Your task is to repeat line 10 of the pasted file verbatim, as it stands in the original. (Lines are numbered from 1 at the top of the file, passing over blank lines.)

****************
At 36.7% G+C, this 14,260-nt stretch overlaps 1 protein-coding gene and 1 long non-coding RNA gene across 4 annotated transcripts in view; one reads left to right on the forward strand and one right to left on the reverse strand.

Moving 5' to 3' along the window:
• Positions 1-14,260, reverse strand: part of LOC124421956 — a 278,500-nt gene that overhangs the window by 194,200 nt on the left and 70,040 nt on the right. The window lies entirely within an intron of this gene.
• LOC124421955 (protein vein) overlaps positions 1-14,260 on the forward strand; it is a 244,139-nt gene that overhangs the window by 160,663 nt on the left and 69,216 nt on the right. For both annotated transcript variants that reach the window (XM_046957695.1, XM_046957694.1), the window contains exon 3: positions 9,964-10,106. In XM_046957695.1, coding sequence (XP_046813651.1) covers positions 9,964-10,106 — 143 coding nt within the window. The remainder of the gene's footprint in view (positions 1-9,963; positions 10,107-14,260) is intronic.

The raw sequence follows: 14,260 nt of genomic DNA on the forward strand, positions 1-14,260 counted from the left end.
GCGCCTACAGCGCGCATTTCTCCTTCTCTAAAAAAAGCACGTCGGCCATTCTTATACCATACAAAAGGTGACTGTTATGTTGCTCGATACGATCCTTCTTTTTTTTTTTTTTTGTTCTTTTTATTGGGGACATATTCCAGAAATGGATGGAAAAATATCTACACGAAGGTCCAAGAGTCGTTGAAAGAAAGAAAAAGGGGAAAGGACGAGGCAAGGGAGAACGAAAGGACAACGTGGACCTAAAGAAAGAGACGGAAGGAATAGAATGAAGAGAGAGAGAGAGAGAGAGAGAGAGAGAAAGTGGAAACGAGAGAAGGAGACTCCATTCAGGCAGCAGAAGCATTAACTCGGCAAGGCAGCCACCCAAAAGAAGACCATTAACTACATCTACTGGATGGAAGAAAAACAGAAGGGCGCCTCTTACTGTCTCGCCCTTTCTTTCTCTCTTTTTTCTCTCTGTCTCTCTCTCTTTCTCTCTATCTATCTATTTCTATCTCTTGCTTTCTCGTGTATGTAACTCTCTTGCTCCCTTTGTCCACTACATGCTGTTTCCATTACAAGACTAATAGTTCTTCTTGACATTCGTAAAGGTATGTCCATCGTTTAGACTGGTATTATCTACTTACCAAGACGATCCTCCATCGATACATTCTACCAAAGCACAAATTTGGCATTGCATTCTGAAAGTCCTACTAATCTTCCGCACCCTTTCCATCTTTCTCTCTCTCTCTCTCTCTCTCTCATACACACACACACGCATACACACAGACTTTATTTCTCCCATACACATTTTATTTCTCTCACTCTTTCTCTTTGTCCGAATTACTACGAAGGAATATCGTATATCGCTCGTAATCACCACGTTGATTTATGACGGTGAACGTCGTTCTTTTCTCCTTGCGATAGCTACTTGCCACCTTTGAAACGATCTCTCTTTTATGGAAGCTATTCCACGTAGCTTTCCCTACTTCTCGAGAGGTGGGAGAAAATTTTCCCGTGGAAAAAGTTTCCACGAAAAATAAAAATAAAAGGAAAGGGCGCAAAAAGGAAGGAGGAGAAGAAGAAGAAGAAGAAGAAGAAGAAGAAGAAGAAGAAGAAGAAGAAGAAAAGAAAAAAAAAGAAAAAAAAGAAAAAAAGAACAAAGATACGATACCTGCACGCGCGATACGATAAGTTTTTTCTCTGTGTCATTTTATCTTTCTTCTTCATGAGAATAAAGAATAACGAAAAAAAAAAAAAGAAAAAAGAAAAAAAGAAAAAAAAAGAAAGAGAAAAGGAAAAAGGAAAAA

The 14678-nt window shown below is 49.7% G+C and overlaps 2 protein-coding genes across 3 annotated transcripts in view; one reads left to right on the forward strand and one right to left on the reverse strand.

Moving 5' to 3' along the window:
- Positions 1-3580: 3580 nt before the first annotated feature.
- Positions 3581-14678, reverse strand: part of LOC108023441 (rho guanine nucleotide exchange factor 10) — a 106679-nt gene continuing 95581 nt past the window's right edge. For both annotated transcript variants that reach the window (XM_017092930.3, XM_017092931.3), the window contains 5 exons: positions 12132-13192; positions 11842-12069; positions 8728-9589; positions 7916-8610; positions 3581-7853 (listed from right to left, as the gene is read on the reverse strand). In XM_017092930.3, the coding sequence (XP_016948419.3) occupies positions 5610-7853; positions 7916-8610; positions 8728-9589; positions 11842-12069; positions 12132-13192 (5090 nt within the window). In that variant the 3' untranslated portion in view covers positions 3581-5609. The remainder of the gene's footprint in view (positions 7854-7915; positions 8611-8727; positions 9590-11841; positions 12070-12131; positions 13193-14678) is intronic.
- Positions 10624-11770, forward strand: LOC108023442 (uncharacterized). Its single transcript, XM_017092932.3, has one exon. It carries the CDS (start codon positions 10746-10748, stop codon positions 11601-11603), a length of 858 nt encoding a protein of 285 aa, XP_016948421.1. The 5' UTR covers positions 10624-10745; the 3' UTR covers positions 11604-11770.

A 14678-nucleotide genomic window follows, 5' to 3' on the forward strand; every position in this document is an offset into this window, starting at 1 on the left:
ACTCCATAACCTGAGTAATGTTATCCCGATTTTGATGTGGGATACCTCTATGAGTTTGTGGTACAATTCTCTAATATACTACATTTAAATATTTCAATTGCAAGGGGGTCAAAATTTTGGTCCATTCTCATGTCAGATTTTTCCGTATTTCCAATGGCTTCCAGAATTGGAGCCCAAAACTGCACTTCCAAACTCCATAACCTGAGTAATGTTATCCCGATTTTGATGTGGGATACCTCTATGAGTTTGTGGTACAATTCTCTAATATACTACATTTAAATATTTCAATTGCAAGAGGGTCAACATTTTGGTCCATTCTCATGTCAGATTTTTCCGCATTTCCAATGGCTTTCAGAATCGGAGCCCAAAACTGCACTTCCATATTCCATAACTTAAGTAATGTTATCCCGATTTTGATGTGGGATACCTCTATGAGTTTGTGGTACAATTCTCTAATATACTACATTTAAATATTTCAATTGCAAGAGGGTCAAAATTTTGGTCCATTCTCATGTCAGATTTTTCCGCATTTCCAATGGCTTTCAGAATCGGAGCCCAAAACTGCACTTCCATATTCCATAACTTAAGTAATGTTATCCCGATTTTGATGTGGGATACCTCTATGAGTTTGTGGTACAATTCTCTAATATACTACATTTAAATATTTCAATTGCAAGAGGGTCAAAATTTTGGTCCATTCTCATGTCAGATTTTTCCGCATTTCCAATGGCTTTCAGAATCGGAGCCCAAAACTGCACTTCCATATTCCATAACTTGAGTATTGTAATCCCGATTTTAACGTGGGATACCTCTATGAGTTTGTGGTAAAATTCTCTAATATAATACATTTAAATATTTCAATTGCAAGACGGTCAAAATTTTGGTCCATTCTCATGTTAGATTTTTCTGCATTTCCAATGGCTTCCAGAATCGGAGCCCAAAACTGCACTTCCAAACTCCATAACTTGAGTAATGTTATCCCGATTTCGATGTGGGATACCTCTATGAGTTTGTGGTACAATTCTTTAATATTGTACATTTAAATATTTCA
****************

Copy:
- Positions 3581-14678, reverse strand: part of LOC108023441 (rho guanine nucleotide exchange factor 10) — a 106679-nt gene continuing 95581 nt past the window's right edge. For both annotated transcript variants that reach the window (XM_017092930.3, XM_017092931.3), the window contains 5 exons: positions 12132-13192; positions 11842-12069; positions 8728-9589; positions 7916-8610; positions 3581-7853 (listed from right to left, as the gene is read on the reverse strand). In XM_017092930.3, the coding sequence (XP_016948419.3) occupies positions 5610-7853; positions 7916-8610; positions 8728-9589; positions 11842-12069; positions 12132-13192 (5090 nt within the window). In that variant the 3' untranslated portion in view covers positions 3581-5609. The remainder of the gene's footprint in view (positions 7854-7915; positions 8611-8727; positions 9590-11841; positions 12070-12131; positions 13193-14678) is intronic.